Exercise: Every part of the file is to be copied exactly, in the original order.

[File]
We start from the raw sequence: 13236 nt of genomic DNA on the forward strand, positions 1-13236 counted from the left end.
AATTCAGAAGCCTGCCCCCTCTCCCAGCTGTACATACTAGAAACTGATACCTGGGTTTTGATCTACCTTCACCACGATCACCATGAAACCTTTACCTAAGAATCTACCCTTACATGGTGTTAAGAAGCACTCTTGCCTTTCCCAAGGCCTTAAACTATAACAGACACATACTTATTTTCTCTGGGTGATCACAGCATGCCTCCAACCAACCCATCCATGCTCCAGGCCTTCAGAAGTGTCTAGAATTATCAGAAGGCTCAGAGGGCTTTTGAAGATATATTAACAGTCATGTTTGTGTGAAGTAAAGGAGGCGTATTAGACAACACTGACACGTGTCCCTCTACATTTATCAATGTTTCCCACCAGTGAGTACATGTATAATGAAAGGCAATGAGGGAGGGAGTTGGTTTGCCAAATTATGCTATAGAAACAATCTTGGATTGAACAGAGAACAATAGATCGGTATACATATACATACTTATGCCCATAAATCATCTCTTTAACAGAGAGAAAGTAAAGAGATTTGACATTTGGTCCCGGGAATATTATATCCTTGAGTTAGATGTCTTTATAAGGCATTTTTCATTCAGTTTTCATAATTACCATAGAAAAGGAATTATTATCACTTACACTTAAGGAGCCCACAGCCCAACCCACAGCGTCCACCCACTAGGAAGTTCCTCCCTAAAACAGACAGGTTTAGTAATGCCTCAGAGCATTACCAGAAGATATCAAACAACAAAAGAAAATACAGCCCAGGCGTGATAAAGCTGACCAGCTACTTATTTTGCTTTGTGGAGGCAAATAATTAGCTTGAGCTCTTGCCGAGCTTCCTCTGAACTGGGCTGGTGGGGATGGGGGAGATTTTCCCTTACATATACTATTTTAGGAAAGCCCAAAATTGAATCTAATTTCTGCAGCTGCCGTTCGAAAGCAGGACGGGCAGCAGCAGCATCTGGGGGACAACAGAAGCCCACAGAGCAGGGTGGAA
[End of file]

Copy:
We start from the raw sequence: 13236 nt of genomic DNA on the forward strand, positions 1-13236 counted from the left end.
AATTCAGAAGCCTGCCCCCTCTCCCAGCTGTACATACTAGAAACTGATACCTGGGTTTTGATCTACCTTCACCACGATCACCATGAAACCTTTACCTAAGAATCTACCCTTACATGGTGTTAAGAAGCACTCTTGCCTTTCCCAAGGCCTTAAACTATAACAGACACATACTTATTTTCTCTGGGTGATCACAGCATGCCTCCAACCAACCCATCCATGCTCCAGGCCTTCAGAAGTGTCTAGAATTATCAGAAGGCTCAGAGGGCTTTTGAAGATATATTAACAGTCATGTTTGTGTGAAGTAAAGGAGGCGTATTAGACAACACTGACACGTGTCCCTCTACATTTATCAATGTTTCCCACCAGTGAGTACATGTATAATGAAAGGCAATGAGGGAGGGAGTTGGTTTGCCAAATTATGCTATAGAAACAATCTTGGATTGAACAGAGAACAATAGATCGGTATACATATACATACTTATGCCCATAAATCATCTCTTTAACAGAGAGAAAGTAAAGAGATTTGACATTTGGTCCCGGGAATATTATATCCTTGAGTTAGATGTCTTTATAAGGCATTTTTCATTCAGTTTTCATAATTACCATAGAAAAGGAATTATTATCACTTACACTTAAGGAGCCCACAGCCCAACCCACAGCGTCCACCCACTAGGAAGTTCCTCCCTAAAACAGACAGGTTTAGTAATGCCTCAGAGCATTACCAGAAGATATCAAACAACAAAAGAAAATACAGCCCAGGCGTGATAAAGCTGACCAGCTACTTATTTTGCTTTGTGGAGGCAAATAATTAGCTTGAGCTCTTGCCGAGCTTCCTCTGAACTGGGCTGGTGGGGATGGGGGAGATTTTCCCTTACATATACTATTTTAGGAAAGCCCAAAATTGAATCTAATTTCTGCAGCTGCCGTTCGAAAGCAGGACGGGCAGCAGCAGCATCTGGGGGACAACAGAAGCCCACAGAGCAGGGTGGAA